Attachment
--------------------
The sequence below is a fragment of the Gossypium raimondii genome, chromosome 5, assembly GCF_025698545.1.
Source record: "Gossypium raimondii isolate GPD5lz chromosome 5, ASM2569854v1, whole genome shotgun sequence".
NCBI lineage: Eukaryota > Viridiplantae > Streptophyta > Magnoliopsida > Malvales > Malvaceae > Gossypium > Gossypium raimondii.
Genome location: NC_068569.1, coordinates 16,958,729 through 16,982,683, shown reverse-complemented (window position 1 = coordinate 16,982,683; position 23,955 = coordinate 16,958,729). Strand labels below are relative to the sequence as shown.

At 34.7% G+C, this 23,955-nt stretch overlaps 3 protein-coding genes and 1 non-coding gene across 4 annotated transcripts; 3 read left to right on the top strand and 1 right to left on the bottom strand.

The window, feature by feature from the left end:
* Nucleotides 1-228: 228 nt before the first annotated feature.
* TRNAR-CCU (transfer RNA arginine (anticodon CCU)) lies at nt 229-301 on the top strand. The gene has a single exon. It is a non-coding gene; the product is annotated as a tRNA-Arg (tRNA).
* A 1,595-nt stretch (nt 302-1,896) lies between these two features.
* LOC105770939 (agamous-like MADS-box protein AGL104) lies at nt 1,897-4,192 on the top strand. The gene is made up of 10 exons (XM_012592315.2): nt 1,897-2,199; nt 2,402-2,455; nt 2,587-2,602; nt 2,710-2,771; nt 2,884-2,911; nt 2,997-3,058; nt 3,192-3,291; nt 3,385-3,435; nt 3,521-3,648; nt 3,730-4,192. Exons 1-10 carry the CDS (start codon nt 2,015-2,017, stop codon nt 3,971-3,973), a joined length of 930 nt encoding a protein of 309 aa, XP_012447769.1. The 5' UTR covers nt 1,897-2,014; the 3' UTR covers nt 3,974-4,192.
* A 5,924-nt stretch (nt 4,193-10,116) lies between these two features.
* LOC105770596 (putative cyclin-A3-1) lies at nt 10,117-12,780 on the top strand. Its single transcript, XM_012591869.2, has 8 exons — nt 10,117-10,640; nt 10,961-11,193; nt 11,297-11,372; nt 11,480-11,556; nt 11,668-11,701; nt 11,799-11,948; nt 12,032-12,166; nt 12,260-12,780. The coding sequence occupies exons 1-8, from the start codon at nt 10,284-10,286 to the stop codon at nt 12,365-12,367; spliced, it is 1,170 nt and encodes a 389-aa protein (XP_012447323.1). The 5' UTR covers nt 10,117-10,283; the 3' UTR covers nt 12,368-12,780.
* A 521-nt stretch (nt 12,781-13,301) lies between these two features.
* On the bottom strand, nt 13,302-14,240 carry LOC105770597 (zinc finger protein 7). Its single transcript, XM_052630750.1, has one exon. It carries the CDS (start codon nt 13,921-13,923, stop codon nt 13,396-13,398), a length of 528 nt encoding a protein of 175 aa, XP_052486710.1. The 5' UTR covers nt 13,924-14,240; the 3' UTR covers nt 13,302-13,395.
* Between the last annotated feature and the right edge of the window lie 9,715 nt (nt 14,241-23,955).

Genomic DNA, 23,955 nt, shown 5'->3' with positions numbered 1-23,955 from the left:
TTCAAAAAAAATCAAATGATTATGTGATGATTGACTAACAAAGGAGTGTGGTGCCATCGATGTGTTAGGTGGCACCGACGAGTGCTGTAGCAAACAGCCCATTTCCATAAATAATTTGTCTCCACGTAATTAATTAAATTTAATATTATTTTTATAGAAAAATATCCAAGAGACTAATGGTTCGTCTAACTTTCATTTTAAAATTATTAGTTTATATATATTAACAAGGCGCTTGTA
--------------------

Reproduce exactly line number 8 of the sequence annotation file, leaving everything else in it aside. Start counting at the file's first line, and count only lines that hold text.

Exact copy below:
* TRNAR-CCU (transfer RNA arginine (anticodon CCU)) lies at nt 229-301 on the top strand. The gene has a single exon. It is a non-coding gene; the product is annotated as a tRNA-Arg (tRNA).